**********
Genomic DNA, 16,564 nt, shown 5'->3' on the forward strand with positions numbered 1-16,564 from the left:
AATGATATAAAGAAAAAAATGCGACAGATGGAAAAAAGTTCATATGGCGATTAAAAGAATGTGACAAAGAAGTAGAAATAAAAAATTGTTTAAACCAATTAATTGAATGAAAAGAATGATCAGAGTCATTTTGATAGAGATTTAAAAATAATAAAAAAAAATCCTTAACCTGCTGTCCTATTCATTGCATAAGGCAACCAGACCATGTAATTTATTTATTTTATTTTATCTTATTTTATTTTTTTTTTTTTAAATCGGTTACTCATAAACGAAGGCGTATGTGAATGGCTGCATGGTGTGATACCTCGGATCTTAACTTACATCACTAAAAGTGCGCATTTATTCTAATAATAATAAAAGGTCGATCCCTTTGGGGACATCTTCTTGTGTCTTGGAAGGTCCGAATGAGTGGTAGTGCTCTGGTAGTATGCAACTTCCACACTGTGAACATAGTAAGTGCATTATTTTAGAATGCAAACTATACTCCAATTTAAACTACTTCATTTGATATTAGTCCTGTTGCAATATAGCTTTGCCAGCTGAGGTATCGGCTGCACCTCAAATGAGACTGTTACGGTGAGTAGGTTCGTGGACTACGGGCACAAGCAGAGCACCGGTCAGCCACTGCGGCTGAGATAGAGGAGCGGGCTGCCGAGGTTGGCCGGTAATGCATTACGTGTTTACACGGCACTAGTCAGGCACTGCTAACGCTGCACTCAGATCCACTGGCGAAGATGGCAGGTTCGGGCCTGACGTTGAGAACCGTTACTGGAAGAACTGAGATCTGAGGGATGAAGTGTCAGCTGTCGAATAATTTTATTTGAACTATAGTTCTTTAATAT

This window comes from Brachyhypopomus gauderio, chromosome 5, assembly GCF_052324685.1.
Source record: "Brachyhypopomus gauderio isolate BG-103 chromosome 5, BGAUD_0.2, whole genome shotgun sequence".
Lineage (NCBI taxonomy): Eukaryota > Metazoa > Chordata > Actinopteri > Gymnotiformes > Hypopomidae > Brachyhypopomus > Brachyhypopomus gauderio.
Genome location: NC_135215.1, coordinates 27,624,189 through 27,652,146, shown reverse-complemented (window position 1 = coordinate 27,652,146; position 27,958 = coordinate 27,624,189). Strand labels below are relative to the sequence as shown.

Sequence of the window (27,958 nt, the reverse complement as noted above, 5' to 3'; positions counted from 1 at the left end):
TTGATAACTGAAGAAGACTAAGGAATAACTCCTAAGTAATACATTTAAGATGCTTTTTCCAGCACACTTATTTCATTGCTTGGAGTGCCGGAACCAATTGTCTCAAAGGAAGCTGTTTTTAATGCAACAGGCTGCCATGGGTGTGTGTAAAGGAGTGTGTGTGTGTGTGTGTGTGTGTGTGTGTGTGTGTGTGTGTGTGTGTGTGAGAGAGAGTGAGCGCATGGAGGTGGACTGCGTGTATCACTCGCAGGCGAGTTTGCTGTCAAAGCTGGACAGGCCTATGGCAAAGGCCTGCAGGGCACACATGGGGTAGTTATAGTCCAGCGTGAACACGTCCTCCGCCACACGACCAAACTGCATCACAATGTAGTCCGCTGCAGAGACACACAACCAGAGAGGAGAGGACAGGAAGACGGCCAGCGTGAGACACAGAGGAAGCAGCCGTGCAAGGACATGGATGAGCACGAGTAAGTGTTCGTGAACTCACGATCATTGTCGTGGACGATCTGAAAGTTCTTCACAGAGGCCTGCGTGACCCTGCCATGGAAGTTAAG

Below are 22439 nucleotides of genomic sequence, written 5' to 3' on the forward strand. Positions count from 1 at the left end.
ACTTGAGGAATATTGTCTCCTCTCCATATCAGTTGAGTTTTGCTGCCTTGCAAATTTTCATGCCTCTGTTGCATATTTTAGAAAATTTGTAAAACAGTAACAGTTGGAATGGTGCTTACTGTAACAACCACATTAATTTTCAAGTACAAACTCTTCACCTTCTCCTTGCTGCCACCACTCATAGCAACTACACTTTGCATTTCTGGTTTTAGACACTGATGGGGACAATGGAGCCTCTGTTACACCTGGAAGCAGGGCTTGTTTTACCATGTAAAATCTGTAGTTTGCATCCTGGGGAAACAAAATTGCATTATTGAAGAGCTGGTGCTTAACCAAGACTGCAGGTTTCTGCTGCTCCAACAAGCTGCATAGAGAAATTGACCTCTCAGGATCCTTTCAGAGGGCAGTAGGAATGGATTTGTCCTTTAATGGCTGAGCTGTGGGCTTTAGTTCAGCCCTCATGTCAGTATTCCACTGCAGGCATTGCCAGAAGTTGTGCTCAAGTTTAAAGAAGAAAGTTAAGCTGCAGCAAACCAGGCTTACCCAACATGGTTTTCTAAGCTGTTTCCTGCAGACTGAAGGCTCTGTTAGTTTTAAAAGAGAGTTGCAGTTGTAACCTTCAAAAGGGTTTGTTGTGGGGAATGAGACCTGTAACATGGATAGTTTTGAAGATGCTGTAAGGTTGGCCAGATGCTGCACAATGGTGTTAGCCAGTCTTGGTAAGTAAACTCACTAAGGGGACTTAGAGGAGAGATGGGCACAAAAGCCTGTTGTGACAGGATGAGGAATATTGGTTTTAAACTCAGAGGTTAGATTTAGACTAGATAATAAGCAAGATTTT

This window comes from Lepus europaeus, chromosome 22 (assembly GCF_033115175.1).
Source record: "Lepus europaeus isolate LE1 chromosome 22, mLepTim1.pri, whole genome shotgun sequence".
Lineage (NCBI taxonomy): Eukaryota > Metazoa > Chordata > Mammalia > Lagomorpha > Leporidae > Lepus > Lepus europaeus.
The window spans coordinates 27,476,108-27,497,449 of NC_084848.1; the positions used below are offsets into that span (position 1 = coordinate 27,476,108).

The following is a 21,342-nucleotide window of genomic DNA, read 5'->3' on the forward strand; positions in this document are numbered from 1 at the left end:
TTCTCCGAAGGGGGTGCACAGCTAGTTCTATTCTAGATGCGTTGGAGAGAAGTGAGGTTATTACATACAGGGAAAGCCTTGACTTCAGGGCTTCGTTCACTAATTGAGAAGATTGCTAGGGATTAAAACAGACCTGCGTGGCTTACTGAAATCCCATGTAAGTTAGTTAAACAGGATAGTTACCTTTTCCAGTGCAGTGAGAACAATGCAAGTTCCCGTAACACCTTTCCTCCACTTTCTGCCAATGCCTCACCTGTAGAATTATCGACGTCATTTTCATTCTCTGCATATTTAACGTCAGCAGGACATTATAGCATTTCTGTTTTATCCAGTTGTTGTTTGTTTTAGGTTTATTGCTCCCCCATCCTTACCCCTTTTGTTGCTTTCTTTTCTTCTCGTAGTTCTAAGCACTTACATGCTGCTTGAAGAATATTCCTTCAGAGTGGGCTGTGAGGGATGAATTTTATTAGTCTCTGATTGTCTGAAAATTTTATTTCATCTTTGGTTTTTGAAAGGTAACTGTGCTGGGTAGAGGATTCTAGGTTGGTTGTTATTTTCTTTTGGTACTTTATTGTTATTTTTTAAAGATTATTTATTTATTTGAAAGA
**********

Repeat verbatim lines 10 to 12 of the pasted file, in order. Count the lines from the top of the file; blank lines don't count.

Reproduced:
ACTTGAGGAATATTGTCTCCTCTCCATATCAGTTGAGTTTTGCTGCCTTGCAAATTTTCATGCCTCTGTTGCATATTTTAGAAAATTTGTAAAACAGTAACAGTTGGAATGGTGCTTACTGTAACAACCACATTAATTTTCAAGTACAAACTCTTCACCTTCTCCTTGCTGCCACCACTCATAGCAACTACACTTTGCATTTCTGGTTTTAGACACTGATGGGGACAATGGAGCCTCTGTTACACCTGGAAGCAGGGCTTGTTTTACCATGTAAAATCTGTAGTTTGCATCCTGGGGAAACAAAATTGCATTATTGAAGAGCTGGTGCTTAACCAAGACTGCAGGTTTCTGCTGCTCCAACAAGCTGCATAGAGAAATTGACCTCTCAGGATCCTTTCAGAGGGCAGTAGGAATGGATTTGTCCTTTAATGGCTGAGCTGTGGGCTTTAGTTCAGCCCTCATGTCAGTATTCCACTGCAGGCATTGCCAGAAGTTGTGCTCAAGTTTAAAGAAGAAAGTTAAGCTGCAGCAAACCAGGCTTACCCAACATGGTTTTCTAAGCTGTTTCCTGCAGACTGAAGGCTCTGTTAGTTTTAAAAGAGAGTTGCAGTTGTAACCTTCAAAAGGGTTTGTTGTGGGGAATGAGACCTGTAACATGGATAGTTTTGAAGATGCTGTAAGGTTGGCCAGATGCTGCACAATGGTGTTAGCCAGTCTTGGTAAGTAAACTCACTAAGGGGACTTAGAGGAGAGATGGGCACAAAAGCCTGTTGTGACAGGATGAGGAATATTGGTTTTAAACTCAGAGGTTAGATTTAGACTAGATAATAAGCAAGATTTT

This window comes from Lepus europaeus, chromosome 22 (assembly GCF_033115175.1).
Source record: "Lepus europaeus isolate LE1 chromosome 22, mLepTim1.pri, whole genome shotgun sequence".